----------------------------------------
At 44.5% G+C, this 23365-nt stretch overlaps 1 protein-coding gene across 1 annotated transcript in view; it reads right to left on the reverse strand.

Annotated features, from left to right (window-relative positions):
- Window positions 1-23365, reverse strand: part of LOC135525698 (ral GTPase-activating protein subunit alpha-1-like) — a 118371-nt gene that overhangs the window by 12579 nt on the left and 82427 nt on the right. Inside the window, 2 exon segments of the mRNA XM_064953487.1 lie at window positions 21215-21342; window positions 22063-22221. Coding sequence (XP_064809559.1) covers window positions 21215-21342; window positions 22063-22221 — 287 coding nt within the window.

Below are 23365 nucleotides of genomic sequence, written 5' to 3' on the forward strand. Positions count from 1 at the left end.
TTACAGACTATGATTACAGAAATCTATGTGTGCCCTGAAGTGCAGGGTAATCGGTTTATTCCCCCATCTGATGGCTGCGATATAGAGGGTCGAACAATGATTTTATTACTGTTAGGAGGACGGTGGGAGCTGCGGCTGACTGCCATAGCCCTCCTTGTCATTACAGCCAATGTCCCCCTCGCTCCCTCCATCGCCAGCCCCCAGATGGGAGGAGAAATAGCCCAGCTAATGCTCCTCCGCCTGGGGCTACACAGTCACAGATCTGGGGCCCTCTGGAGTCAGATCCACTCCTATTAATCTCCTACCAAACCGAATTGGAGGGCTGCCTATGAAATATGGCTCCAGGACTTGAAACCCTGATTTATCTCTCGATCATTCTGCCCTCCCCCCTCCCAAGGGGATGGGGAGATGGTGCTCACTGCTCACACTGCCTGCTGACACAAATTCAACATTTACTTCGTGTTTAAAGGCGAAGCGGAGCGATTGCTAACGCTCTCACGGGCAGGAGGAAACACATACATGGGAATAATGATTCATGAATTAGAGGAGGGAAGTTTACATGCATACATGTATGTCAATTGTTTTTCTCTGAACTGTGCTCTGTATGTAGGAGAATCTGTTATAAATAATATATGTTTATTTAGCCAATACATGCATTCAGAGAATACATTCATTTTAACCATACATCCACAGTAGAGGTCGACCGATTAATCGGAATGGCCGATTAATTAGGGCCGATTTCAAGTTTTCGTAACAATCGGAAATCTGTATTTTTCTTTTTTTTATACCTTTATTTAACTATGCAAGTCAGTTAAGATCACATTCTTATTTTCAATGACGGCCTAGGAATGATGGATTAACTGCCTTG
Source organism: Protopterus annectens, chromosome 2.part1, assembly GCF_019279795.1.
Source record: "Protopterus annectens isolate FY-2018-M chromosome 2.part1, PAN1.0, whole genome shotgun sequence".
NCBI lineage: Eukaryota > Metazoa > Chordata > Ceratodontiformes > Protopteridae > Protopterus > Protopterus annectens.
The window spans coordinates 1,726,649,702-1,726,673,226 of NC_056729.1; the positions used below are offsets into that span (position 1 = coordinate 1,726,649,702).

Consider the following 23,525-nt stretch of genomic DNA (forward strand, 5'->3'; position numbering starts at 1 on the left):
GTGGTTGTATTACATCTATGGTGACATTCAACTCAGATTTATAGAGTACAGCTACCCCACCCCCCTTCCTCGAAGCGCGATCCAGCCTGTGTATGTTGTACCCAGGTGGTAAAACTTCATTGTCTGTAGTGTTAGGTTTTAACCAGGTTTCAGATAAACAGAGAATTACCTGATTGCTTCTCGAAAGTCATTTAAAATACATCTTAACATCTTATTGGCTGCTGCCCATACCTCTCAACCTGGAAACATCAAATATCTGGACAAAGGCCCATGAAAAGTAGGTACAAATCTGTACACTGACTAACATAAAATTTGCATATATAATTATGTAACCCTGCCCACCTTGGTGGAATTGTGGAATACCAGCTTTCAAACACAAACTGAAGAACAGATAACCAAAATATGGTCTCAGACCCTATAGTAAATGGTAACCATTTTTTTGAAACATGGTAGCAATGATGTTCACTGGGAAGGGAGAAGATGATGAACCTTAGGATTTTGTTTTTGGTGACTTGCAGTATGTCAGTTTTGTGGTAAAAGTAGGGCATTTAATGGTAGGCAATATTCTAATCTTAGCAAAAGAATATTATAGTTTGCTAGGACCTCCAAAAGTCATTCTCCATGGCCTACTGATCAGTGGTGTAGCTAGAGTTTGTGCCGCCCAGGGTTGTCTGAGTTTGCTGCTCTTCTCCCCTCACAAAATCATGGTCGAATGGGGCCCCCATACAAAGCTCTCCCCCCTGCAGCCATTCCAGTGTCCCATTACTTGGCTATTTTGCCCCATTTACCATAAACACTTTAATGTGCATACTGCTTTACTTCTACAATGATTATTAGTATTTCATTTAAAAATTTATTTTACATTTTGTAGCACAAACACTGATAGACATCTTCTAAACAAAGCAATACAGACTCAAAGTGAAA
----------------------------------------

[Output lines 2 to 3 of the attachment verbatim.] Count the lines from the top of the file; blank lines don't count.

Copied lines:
Annotated features, from left to right (window-relative positions):
- Window positions 1-23365, reverse strand: part of LOC135525698 (ral GTPase-activating protein subunit alpha-1-like) — a 118371-nt gene that overhangs the window by 12579 nt on the left and 82427 nt on the right. Inside the window, 2 exon segments of the mRNA XM_064953487.1 lie at window positions 21215-21342; window positions 22063-22221. Coding sequence (XP_064809559.1) covers window positions 21215-21342; window positions 22063-22221 — 287 coding nt within the window.